Taupō man accused of forging signatures to sign off on more than 1000 homes cooperating with police, Engineering NZ says

A Taupō man who allegedly forged the signatures of qualified engineers to sign off more than 1000 homes is cooperating with police, according to Engineering NZ.

Forty-two councils are now racing to contact homeowners whose producer statements and designs were signed off by Jonathan Beau Hall of Kodiak Consulting Ltd.

Police are also investigating, while officials check if the residential and commercial buildings he signed off are structurally safe.

Engineering NZ revealed to Newshub on Saturday it found out only by chance from a member of the public that Taupō-based Hall had signed off documents needed for building consents using the identities of chartered professional engineers without their permission.

"Someone had a query about the design and contacted one of the engineers involved... they checked it and said 'I wasn't involved and shouldn't be on the form'. That is what triggered the complaint and triggered the investigation," Engineering New Zealand chief executive Richard Templer told Newshub on Saturday.

Appearing on AM on Monday, Templer revealed Hall is cooperating with police.

"So as part of the police's investigation, they have got in touch with Mr. Hall and through his lawyer, he has released to us basically a list of all the engineering projects he was involved in and we were surprised to discover that list is over 1000 projects across 42 councils across New Zealand, right from the top to the bottom," Templer said.

Templer told AM co-host Laura Tupou the majority of the affected homes are residential properties but also new builds, alterations and a few light commercial.

"We are working with the councils to basically go through and identify all these properties and all these designs," he said.
"We're very mindful of the fact this will be really concerning for homeowners and owners of businesses that are impacted, so we're trying to resolve this as quickly as possible to reduce the stress and pressure."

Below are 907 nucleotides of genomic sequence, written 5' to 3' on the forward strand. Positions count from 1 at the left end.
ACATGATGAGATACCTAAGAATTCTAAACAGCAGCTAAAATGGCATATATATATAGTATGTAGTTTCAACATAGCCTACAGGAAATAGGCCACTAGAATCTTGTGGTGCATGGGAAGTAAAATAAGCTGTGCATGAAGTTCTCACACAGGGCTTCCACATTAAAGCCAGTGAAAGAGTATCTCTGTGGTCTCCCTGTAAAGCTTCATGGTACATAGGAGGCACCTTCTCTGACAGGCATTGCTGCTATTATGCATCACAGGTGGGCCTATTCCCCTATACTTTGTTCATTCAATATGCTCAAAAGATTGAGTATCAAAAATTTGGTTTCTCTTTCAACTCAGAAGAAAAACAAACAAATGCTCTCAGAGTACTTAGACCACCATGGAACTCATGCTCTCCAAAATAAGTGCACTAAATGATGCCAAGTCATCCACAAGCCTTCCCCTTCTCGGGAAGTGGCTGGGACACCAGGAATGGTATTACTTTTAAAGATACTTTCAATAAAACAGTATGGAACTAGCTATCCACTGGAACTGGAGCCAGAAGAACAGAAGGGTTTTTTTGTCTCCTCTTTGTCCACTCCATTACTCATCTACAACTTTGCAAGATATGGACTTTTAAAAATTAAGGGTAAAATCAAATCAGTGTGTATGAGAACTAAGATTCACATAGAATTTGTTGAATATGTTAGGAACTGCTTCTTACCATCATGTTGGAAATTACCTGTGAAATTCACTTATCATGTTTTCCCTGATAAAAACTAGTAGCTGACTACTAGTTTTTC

Templer expects the number of homes affected to continue to increase as councils check their records.

"I think we would expect the number to increase because, in addition to the properties on the list, there may well be others that weren't included in his records," Templer explained.

"I'm aware of some councils have made the decision to check through all their files to see if there's any reference to the engineer's identities who were compromised or Kodiak Consulting Ltd just to check just in case there's any that aren't on the list."

Templer explained to AM how Hall forged the signatures of legitimate engineers.

"From what we understand, he probably engaged the engineers completely legitimately to do work for him to sign off designs he'd done and he then basically retained their signatures and their details and started putting them on designs which they hadn't reviewed and were completely unaware of," he said.

When asked if there would be a change in the process to sign off on producer statements and designs, Templer said it's something that would be looked at, but was hesitant to commit to it.

"I think ourselves, councils and the Ministry of Business, Innovation and Employment will all be looking at what can be done to make the process more robust, but we're very mindful of the fact that 99.99 percent of the people who use these forms and put submissions in, do them completely legally and completely legitimately," he said.

"We don't want to put in a process that's so onerous we add significant cost or time delays into the consenting process. So we've got to try and find the right balance."

Watch the full interview with Richard Templer in the video above.